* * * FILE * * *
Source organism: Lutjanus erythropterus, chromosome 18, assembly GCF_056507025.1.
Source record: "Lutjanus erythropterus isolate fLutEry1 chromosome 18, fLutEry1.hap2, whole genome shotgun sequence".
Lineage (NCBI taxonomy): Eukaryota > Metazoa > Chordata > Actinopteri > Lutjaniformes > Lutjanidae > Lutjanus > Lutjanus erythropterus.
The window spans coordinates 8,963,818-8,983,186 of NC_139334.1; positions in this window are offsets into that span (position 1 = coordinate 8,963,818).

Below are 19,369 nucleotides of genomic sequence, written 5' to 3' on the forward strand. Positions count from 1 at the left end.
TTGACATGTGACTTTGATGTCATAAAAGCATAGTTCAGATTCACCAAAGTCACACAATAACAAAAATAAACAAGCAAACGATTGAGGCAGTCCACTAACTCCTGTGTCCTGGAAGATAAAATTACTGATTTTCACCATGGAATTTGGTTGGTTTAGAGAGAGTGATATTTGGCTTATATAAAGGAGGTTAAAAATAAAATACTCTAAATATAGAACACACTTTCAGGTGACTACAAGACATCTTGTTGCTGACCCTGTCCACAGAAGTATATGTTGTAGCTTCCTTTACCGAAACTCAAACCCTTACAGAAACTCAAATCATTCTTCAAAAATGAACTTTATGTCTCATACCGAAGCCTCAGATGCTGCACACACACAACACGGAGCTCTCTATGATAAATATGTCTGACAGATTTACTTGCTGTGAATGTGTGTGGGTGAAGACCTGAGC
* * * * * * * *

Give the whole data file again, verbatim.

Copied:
Source organism: Lutjanus erythropterus, chromosome 18, assembly GCF_056507025.1.
Source record: "Lutjanus erythropterus isolate fLutEry1 chromosome 18, fLutEry1.hap2, whole genome shotgun sequence".
Lineage (NCBI taxonomy): Eukaryota > Metazoa > Chordata > Actinopteri > Lutjaniformes > Lutjanidae > Lutjanus > Lutjanus erythropterus.
The window spans coordinates 8,963,818-8,983,186 of NC_139334.1; positions in this window are offsets into that span (position 1 = coordinate 8,963,818).

Below are 19,369 nucleotides of genomic sequence, written 5' to 3' on the forward strand. Positions count from 1 at the left end.
TTGACATGTGACTTTGATGTCATAAAAGCATAGTTCAGATTCACCAAAGTCACACAATAACAAAAATAAACAAGCAAACGATTGAGGCAGTCCACTAACTCCTGTGTCCTGGAAGATAAAATTACTGATTTTCACCATGGAATTTGGTTGGTTTAGAGAGAGTGATATTTGGCTTATATAAAGGAGGTTAAAAATAAAATACTCTAAATATAGAACACACTTTCAGGTGACTACAAGACATCTTGTTGCTGACCCTGTCCACAGAAGTATATGTTGTAGCTTCCTTTACCGAAACTCAAACCCTTACAGAAACTCAAATCATTCTTCAAAAATGAACTTTATGTCTCATACCGAAGCCTCAGATGCTGCACACACACAACACGGAGCTCTCTATGATAAATATGTCTGACAGATTTACTTGCTGTGAATGTGTGTGGGTGAAGACCTGAGC